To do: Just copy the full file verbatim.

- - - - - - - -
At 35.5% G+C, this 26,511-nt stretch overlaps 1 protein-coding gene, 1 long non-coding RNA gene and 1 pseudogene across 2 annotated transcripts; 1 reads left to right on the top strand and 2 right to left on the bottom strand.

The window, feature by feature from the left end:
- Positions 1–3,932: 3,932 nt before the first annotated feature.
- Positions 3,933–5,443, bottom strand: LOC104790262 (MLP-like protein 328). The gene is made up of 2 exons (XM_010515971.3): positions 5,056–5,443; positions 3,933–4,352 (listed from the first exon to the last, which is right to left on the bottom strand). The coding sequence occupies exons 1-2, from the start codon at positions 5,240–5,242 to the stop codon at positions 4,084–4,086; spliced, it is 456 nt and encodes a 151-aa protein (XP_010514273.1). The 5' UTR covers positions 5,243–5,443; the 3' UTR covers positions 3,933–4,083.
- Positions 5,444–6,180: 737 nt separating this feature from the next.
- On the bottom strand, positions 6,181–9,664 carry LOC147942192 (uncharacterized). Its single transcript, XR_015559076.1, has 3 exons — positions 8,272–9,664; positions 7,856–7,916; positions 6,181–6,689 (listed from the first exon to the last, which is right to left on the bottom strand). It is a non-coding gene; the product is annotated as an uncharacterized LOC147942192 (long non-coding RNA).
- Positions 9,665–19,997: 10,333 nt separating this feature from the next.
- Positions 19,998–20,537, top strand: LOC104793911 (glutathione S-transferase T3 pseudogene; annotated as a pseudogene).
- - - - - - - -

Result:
At 35.5% G+C, this 26,511-nt stretch overlaps 1 protein-coding gene, 1 long non-coding RNA gene and 1 pseudogene across 2 annotated transcripts; 1 reads left to right on the top strand and 2 right to left on the bottom strand.

The window, feature by feature from the left end:
- Positions 1–3,932: 3,932 nt before the first annotated feature.
- Positions 3,933–5,443, bottom strand: LOC104790262 (MLP-like protein 328). The gene is made up of 2 exons (XM_010515971.3): positions 5,056–5,443; positions 3,933–4,352 (listed from the first exon to the last, which is right to left on the bottom strand). The coding sequence occupies exons 1-2, from the start codon at positions 5,240–5,242 to the stop codon at positions 4,084–4,086; spliced, it is 456 nt and encodes a 151-aa protein (XP_010514273.1). The 5' UTR covers positions 5,243–5,443; the 3' UTR covers positions 3,933–4,083.
- Positions 5,444–6,180: 737 nt separating this feature from the next.
- On the bottom strand, positions 6,181–9,664 carry LOC147942192 (uncharacterized). Its single transcript, XR_015559076.1, has 3 exons — positions 8,272–9,664; positions 7,856–7,916; positions 6,181–6,689 (listed from the first exon to the last, which is right to left on the bottom strand). It is a non-coding gene; the product is annotated as an uncharacterized LOC147942192 (long non-coding RNA).
- Positions 9,665–19,997: 10,333 nt separating this feature from the next.
- Positions 19,998–20,537, top strand: LOC104793911 (glutathione S-transferase T3 pseudogene; annotated as a pseudogene).